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What is the Difference? Why are they made the way they are and what are the different uses?

asked Sep 02 '10 at 03:02

Craighton's gravatar image

Craighton ♦♦

There are multiple amount of differences between distilled water and spring water.

One main difference between distilled water and spring water is its mineral content. Distilled water is the product of distillation. Distillation means the original water source has been converted into steam and then cooled down until it condenses into its final distilled form. Which equals out that heavy minerals and metals (salts and other composited) don't generally survive the conversion to steam and are left behind as salts.

answered Sep 02 '10 at 03:04

kevin's gravatar image

kevin ♦♦

edited Sep 02 '10 at 18:31

Did you lift that text from somewhere, dude? That could get us in trouble. ;)

(Sep 02 '10 at 04:34) chris ♦♦ chris's gravatar image

Got facts from somewhere, reworded and simplified and posted

(Sep 02 '10 at 18:39) kevin ♦♦ kevin's gravatar image

It's all in the name, spring water comes from "springs" it is essentially water from mountains which has been filtered by rocks, giving it a high mineral content,, spring water is not pure water. Distiller water, on the other hand is "supposedly" as close as makes no difference pure water.

answered Sep 02 '10 at 18:37

Headwards's gravatar image


Distilled water has all impurities removed, example chlorine and sodium. It's basically 100% pure H2O. It is also a standard chemists use for accurate tests. It can be drank like normal water. That's about it.

answered Sep 02 '10 at 03:11

blackbird307's gravatar image


edited Sep 02 '10 at 03:12

Actually it cannot. I know a person that decided to drink nothing but distilled water. After a couple of months he started to get chronic headaches. He didn't even think of the distilled water being the cause, as he thought it was a healthy decision to switch. But when mentioned it to the doctor after being asked about changes to diet, the doctor told him to stop drinking it right away.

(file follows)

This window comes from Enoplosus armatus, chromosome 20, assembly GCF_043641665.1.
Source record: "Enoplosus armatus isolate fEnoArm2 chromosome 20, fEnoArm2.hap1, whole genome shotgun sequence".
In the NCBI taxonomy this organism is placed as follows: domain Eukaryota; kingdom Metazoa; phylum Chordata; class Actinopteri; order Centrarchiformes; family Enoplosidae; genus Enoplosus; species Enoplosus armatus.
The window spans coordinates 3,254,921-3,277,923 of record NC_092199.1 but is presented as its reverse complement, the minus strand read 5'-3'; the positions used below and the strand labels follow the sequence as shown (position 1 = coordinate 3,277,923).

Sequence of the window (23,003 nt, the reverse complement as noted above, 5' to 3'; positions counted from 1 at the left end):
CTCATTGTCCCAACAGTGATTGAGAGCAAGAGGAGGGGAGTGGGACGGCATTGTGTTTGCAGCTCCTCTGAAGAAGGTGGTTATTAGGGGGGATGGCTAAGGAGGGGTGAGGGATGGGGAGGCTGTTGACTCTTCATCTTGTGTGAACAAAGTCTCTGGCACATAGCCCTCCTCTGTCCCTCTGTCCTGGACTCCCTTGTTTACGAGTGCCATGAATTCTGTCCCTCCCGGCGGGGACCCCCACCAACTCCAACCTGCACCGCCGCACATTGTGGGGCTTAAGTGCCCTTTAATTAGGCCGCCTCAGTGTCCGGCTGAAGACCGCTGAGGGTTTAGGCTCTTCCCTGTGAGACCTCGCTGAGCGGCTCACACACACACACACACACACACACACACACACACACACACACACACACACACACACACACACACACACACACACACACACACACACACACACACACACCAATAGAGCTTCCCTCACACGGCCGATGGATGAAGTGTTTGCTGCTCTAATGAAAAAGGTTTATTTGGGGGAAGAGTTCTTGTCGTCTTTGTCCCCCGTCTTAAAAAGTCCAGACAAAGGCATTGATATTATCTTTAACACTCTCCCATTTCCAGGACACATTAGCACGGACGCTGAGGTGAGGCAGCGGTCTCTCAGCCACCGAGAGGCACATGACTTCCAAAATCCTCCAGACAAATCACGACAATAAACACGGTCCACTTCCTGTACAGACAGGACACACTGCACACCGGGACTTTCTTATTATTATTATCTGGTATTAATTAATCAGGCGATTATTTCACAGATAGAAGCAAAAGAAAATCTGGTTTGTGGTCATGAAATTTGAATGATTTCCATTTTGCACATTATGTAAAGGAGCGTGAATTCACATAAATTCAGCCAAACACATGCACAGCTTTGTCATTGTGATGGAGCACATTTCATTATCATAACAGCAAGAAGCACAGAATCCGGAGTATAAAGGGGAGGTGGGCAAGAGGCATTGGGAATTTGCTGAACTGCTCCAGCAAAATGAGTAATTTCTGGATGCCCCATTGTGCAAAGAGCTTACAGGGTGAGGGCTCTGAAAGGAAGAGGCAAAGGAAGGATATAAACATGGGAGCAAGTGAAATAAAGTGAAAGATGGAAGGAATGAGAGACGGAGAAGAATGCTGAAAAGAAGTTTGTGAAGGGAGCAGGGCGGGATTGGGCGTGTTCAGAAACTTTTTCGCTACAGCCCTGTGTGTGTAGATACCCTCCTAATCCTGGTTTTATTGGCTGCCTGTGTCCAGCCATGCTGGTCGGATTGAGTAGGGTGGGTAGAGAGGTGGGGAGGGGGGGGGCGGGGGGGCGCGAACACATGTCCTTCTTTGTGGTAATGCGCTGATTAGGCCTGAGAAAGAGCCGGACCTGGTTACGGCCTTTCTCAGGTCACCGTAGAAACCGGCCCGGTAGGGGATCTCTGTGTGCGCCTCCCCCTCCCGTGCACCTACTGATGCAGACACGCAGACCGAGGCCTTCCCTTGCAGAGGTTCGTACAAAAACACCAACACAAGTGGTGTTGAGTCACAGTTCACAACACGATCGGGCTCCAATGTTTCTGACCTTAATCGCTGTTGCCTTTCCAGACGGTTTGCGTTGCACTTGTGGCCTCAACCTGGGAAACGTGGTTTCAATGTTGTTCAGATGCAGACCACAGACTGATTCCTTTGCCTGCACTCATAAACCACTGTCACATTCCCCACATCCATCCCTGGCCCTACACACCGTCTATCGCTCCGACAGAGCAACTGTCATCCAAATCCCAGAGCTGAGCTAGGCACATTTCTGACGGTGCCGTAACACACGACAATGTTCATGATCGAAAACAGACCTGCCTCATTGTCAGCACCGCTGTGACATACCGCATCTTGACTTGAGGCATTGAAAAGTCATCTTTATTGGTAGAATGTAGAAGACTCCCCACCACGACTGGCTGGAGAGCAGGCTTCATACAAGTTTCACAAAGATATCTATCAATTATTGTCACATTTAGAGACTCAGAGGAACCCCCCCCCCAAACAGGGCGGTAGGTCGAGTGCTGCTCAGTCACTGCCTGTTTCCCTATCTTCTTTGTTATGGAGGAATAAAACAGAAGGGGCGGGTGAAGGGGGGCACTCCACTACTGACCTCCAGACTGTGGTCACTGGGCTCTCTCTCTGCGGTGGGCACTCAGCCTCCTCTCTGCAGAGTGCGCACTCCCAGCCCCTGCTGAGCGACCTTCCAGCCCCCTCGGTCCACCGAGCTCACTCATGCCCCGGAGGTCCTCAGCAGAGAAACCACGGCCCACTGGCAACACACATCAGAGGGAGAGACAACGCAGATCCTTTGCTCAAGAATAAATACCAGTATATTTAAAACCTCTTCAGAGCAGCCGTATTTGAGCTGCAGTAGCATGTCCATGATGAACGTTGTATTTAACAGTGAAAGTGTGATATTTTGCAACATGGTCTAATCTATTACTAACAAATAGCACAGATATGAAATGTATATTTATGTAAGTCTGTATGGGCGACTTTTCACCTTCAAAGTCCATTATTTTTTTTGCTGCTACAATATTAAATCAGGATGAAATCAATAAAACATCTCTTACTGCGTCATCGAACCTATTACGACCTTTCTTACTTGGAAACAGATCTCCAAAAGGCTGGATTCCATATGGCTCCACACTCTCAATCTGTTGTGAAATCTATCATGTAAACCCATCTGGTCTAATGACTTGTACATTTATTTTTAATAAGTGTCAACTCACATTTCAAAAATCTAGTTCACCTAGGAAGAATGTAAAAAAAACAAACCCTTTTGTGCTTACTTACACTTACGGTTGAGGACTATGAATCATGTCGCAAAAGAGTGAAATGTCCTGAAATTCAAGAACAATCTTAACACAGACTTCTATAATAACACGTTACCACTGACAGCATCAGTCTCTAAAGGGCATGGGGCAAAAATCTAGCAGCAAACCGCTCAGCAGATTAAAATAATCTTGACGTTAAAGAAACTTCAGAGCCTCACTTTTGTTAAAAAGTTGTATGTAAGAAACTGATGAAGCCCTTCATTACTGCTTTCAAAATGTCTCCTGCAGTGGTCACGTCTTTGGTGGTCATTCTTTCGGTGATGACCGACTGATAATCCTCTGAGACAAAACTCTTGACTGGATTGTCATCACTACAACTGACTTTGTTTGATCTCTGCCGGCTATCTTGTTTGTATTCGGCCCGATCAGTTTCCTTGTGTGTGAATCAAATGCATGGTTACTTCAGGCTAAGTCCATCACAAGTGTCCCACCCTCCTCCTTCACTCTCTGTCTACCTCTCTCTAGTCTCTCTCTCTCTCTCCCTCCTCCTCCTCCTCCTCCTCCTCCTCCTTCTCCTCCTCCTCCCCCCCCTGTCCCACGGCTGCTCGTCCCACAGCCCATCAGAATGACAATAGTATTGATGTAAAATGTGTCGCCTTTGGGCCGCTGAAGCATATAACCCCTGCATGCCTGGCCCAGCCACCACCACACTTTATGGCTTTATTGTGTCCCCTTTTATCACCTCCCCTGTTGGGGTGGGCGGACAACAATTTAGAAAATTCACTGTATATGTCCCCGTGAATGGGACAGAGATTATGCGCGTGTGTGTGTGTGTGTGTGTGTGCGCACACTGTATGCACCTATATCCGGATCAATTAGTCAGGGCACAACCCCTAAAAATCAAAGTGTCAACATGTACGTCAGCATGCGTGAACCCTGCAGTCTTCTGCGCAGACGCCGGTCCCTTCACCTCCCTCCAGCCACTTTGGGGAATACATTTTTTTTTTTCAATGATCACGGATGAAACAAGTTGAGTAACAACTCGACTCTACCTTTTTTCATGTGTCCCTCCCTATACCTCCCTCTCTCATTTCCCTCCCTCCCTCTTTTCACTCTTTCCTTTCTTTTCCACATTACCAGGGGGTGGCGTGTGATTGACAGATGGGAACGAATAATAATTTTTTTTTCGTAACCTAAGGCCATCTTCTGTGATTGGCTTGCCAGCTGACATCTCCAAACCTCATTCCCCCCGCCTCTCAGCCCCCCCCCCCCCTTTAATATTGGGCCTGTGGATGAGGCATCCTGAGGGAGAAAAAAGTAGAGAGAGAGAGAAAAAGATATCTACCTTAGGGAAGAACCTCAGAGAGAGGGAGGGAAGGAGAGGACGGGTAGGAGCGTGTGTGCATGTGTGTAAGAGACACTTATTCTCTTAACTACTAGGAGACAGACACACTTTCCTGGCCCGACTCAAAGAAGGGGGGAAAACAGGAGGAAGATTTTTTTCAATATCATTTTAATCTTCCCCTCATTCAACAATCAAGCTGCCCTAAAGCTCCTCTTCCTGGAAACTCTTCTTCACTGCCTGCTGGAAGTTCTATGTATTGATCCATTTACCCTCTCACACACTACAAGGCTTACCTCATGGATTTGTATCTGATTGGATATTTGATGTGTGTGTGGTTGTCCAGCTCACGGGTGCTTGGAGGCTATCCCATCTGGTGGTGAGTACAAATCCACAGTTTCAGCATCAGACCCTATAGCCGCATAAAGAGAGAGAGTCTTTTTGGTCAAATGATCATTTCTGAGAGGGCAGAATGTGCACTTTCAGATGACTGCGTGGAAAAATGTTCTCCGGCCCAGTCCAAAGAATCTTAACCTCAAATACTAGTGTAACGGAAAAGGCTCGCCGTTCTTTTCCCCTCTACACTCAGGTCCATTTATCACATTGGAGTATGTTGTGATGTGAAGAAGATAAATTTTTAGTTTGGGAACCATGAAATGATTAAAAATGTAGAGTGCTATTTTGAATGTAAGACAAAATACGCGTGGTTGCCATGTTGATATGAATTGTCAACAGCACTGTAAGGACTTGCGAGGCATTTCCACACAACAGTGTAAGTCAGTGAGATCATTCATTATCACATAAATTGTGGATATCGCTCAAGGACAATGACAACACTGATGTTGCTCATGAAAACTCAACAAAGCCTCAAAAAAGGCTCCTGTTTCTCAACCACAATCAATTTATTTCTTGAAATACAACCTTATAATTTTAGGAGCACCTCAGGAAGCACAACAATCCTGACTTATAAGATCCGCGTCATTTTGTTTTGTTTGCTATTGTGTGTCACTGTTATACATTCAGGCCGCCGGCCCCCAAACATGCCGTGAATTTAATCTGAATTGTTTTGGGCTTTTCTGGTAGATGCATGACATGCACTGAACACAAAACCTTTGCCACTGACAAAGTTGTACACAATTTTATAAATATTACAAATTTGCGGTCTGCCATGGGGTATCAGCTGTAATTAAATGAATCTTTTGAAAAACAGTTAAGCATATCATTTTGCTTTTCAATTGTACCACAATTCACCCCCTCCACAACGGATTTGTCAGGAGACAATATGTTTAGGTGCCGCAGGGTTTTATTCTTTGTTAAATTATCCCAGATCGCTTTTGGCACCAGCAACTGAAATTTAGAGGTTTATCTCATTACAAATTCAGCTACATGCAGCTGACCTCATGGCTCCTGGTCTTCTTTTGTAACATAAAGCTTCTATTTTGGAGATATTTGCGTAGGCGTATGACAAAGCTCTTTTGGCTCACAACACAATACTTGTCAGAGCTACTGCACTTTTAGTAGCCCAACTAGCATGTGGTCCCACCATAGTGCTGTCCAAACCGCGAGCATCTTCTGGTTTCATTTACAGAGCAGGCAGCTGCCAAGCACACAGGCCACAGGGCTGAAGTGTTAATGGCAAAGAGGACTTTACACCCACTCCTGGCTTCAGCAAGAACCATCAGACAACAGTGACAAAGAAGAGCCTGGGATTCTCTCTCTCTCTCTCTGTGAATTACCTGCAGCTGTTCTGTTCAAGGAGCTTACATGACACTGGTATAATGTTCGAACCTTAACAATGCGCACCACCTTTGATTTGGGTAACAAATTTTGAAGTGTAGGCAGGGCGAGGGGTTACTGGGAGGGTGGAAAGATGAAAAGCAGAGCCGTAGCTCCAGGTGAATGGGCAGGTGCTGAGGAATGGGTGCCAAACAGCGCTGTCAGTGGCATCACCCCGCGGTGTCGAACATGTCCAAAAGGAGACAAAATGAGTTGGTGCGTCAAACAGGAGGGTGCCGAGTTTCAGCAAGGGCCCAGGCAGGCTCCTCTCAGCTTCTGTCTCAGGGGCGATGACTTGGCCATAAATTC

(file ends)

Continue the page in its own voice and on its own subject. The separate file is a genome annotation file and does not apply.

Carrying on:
Apparently many of the natural minerals in spring water (or tap water for that matter) are essential for our survival and there isn't another way to get them, or enough of them through a normal diet. These minerals of course are removed through the distilling process.

(Sep 07 '10 at 00:47) AlanStryder AlanStryder's gravatar image

In addition to the "impurities" and such that gets removed, you also lose the salt when you distill water. Biological cells have a base saline content of 0.9%, which is managed through your salt intake. People primarily consume salt through water, and taking that out of your diet could have bad consequences.

So if anyone actually drinks distilled water, make sure you replace your salt intake somehow!

answered Sep 02 '10 at 06:10

tsilb's gravatar image


And it isn't just table salt you're losing. Water contains significant amounts of calcium, magnesium and other necessary minerals. So if you're drinking distilled water exclusively, be sure to take a mineral supplement.

(Sep 02 '10 at 18:54) CoderLass CoderLass's gravatar image

Umm, about that salt content, North Americans consume way too much salt, leading to hypertension, heart attacks, strokes, and even weight gain.

It is not correct that "people primarily consume salt through water, and taking that out of your diet could have bad consequences." Most processed foods, (canned or otherwise prepared and packaged for "convenience"), has so much added salt many ingest several times the recommended daily maximum of sodium. Many foods that have high salt levels don't taste salty as other ingredients, for example sugar, can mask the salty taste.

Since most people are used to this high level of salt, if meals are prepared from scratch with little salt added, most people will think it needs more salt and add it to their dish. Your taste buds can get desensitized so even foods with high salt content can taste like it needs even more salt.

Check out the following three links. I'm not saying these are the best examples, but they will certainly do.

Common myths: http://www.sodium101.ca/en/noexcuses/myths.html How to tame your salt habit: http://www.mayoclinic.com/health/sodium/NU00284 The link between salt and strokes and cardiovascular disease: http://www.sciencedaily.com/releases/2009/11/091124204324.htm

(Sep 07 '10 at 00:09) I got a round toit I%20got%20a%20round%20toit's gravatar image
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Asked: Sep 02 '10 at 03:02

Seen: 8,929 times

Last updated: Sep 07 '10 at 00:47